Driven: 2012 Land Rover LR4 HSE Lux
By Seyth Miersma
July 11, 2012
—Ann Arbor, Michigan
The three-row premium SUV segment is an interesting space. The players range pretty widely in terms of price point, exterior size, and interior volume. This was all made clear when we compared three of the monsters a while back, including a Land Rover very similar to this 2012 LR4 we tested more recently.
In that comparison test, the LR4 was declared the ultimate victor in terms of offering the best driving experience, despite being somewhat handicapped by its smaller size. We can report that, with no very significant changes for this 2012 model-year LR4 that our love for the three-row Landie hasn’t diminished much.
A whiff of sophistication and elegance seems evident from the first tall step one takes into the LR4 cabin. Materials feel of a high quality if not overtly rich—there are certainly plastics in evidence, though few enough and nice enough that we don’t mind them. Controls are laid out in a reasonable fashion; the instrument panel is a bit button-heavy, but most drivers won’t take more than a few days to understand the fundaments. Perhaps most importantly, the controls that come to hand most often, steering wheel, gear lever, door handles, etc, all feel very robust and thoughtfully appointed.
The interior room and packaging is pretty neat as well. It is true that the LR4 is smaller than some other three-row setups, but we think it works. Certainly the second and third rows are as good as the comp in terms of leg and elbow room, and the driver’s space only seems more cramped for those that are really long-limbed. The big tradeoff with the LR4, when compared with the Infiniti QX for example, is that you really must chose between space for cargo, and space for a third row. Where the Q has got three rows and a substantial loading bay, all of the Land Rover’s stuff-space is eaten up when the third row is erected out of it’s flat-folding home. This will make a difference for those who tote a lot of people regularly, but not so much if one is merely looking for the option of seating seven.
Shifting gears, we’ll say that the Land Rover navigation/infotainment touch screen is now, officially, in need of an update. The user interface and software both feel badly out of date when compared with the younger members of the competitive set (which, admittedly, has a longer life cycle than most). Swapping audio source, scanning radio stations, and programming in directions all take longer than they should circa 2012.
The counterpoint to that bitching is that the LR4 still feels like a value leader here. A sub-$50K starting price feels like a really good deal, and even around $60K for the three-row version keeps the competition thousands of dollars away. And, don’t forget, that money isn’t just buying you a lifted, upscale grocery getter—this is a truly utile truck for those looking to beat down the unbeaten path.
Let’s talk about just how hard-core a vehicle this is, for a start. The LR4 can boast of a five-way version of LR’s famous Terrain Response System, Hill Descent Control and Gradient Acceleration Control for those very steep pitches (and, of course, Hill Start Assist for steep pitches with stoplights), a heavy duty oil pan for the rocks that can introduce drama at steep approach/departure angles, and waterproofed belt drive, AC compressor, alternator, starter motor, and more.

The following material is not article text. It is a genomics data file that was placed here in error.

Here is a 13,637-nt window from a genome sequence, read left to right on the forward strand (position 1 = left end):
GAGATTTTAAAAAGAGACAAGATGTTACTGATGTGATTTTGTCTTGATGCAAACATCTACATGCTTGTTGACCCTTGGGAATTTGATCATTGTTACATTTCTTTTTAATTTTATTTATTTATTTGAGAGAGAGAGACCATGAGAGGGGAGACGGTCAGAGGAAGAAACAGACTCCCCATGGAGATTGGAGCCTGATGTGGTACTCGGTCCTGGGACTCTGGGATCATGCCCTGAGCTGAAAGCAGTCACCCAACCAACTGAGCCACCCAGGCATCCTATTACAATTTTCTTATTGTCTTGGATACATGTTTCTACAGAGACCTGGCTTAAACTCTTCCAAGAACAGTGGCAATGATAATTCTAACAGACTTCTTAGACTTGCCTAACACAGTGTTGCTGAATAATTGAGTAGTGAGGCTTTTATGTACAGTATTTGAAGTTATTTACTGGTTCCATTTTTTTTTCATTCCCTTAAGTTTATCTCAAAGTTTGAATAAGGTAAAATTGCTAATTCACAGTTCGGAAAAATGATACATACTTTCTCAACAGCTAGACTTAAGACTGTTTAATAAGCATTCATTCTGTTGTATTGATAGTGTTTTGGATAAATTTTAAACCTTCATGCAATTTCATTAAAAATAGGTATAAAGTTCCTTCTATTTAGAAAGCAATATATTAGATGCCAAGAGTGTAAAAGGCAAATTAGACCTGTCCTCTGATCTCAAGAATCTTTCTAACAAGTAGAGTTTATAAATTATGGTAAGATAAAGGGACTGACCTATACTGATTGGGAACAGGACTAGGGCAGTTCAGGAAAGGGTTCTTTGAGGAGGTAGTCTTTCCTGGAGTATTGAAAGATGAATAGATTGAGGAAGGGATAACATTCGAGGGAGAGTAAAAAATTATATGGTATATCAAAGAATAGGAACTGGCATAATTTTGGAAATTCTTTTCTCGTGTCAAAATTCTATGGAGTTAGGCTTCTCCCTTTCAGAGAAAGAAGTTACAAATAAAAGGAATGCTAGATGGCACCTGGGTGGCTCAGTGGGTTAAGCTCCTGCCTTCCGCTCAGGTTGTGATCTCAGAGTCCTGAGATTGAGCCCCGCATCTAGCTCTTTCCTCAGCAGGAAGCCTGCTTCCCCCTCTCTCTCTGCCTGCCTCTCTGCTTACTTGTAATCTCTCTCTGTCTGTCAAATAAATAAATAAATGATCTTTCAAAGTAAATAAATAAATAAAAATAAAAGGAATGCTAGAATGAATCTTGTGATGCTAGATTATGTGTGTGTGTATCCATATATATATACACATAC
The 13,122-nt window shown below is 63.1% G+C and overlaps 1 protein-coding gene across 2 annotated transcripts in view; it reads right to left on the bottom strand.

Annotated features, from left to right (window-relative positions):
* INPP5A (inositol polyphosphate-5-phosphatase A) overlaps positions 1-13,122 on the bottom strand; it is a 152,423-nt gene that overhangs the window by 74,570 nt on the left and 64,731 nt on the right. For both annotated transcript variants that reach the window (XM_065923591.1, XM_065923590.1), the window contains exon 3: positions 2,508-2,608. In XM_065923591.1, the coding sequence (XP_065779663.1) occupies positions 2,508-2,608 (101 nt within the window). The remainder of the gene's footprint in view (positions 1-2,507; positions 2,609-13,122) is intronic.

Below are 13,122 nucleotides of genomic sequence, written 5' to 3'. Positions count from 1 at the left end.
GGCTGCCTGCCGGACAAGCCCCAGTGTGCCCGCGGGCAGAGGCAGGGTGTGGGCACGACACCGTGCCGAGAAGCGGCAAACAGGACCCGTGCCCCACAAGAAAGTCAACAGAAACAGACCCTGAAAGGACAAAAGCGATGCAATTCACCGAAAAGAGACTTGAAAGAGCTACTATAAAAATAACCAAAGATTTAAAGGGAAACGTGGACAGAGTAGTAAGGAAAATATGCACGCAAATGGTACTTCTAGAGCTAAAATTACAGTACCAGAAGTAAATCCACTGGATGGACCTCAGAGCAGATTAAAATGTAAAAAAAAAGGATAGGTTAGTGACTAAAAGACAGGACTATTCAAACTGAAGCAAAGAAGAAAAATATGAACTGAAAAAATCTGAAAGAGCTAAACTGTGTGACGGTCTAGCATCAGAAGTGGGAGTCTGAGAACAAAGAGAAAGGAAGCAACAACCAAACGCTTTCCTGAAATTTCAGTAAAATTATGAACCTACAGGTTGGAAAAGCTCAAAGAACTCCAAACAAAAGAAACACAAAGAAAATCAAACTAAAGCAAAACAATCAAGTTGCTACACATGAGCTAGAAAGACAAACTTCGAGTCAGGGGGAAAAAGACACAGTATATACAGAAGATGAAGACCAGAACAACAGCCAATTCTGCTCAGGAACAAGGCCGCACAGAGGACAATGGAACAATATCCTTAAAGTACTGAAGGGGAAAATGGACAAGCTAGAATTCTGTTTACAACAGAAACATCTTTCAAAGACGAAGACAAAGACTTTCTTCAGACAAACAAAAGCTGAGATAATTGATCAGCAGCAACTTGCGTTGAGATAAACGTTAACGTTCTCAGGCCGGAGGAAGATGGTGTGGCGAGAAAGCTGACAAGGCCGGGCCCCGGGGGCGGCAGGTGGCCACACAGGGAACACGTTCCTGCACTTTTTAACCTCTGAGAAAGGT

All of that is a pretty critical part of the LR4’s appeal, we say. Because, even if the SUV isn’t regularly used to cross a mountain range, or ford a flooded creek, rest assured that the Land Rover has been engineered, as ever, to do those kinds of things. And, one of the really great reasons to opt for a Land Rover instead of a similarly sized luxury ute from other makers, is that the company has built its reputation on the back of off-roading ability.
With that said, we, like many buyers of the LR4 we expect, didn’t do anything more taxing than drive the truck over a stretch of gravel road, and slowly at that. We filled it full of all kinds of floating things, coolers, and people, and drove to a parking lot next to a river. We made use of the impressive articulation to hop over the edge of a curb when our wife had parked us in. We filled it up with groceries, took it downtown for dinner, and drove it to the office in the morning.
If we’re picking nits, we’d admit that the suspension feels a little less than tied down to the road when we’re turning corners around town. Even low-speed changes of direction are met with quite a bit of vertical motion through the underpinnings, which makes for a bit of a boaty feel if one attempts to, for instance, change in and out of a lane of traffic pretty quickly. We’re also not huge fans of the ultra-light steering feel in an SUV this massive, but we understand that the resultant aid in low-speed maneuverability is probably worth the tradeoff for most buyers here.
Overall though, this is one very classy, smooth riding way to get around town. We dig the looks of the LR4, and we certainly enjoy the confident speed provided by its strong V-8. 375 horsepower are enough to vault this big boy to 60 miles per hour in about seven seconds, while also providing a towing capacity of 7716-pounds. Fuel economy is a bit depressing at 12/17 miles per gallon, city/highway, but you should probably know you’re not getting a fuel sipper at this size and class.
When it comes right down to it, there’s just something about a Land Rover. Given the stratospheric prices on offer for big luxury SUVs, we think the LR4 has plenty of that hard-to-classify British appeal, at a price that’s quasi-reasonable, too. And, naturally, if you’ve got a stylish rock crawling event in your future, the choice is crystal clear.
2012 Land Rover LR4 HSE Lux
Engine: V-8, 5.0 liters, 32v
Output: 375 hp/375 lb-ft of torque
Weight: 5833 lb
Fuel Economy, City/Hwy: 12/17 mpg
Cargo Capacity: 90.3 cu ft
Base Price: $48,900